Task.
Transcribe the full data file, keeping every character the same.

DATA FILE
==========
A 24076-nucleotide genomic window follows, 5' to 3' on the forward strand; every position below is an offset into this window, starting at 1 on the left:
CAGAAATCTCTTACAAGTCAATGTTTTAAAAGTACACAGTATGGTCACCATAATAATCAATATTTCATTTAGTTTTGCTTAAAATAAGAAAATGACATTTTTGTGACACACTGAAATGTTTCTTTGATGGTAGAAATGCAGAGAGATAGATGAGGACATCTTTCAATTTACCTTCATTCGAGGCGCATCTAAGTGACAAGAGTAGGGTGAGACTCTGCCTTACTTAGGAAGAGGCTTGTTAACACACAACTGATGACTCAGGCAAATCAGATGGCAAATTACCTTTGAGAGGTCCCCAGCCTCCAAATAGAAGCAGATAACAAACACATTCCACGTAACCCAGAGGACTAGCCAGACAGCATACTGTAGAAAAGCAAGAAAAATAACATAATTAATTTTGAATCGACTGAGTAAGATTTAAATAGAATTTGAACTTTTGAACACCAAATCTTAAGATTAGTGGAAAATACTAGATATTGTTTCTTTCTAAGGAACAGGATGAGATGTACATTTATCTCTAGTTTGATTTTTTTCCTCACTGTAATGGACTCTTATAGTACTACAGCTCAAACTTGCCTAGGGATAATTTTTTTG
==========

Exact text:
A 24076-nucleotide genomic window follows, 5' to 3' on the forward strand; every position below is an offset into this window, starting at 1 on the left:
CAGAAATCTCTTACAAGTCAATGTTTTAAAAGTACACAGTATGGTCACCATAATAATCAATATTTCATTTAGTTTTGCTTAAAATAAGAAAATGACATTTTTGTGACACACTGAAATGTTTCTTTGATGGTAGAAATGCAGAGAGATAGATGAGGACATCTTTCAATTTACCTTCATTCGAGGCGCATCTAAGTGACAAGAGTAGGGTGAGACTCTGCCTTACTTAGGAAGAGGCTTGTTAACACACAACTGATGACTCAGGCAAATCAGATGGCAAATTACCTTTGAGAGGTCCCCAGCCTCCAAATAGAAGCAGATAACAAACACATTCCACGTAACCCAGAGGACTAGCCAGACAGCATACTGTAGAAAAGCAAGAAAAATAACATAATTAATTTTGAATCGACTGAGTAAGATTTAAATAGAATTTGAACTTTTGAACACCAAATCTTAAGATTAGTGGAAAATACTAGATATTGTTTCTTTCTAAGGAACAGGATGAGATGTACATTTATCTCTAGTTTGATTTTTTTCCTCACTGTAATGGACTCTTATAGTACTACAGCTCAAACTTGCCTAGGGATAATTTTTTTG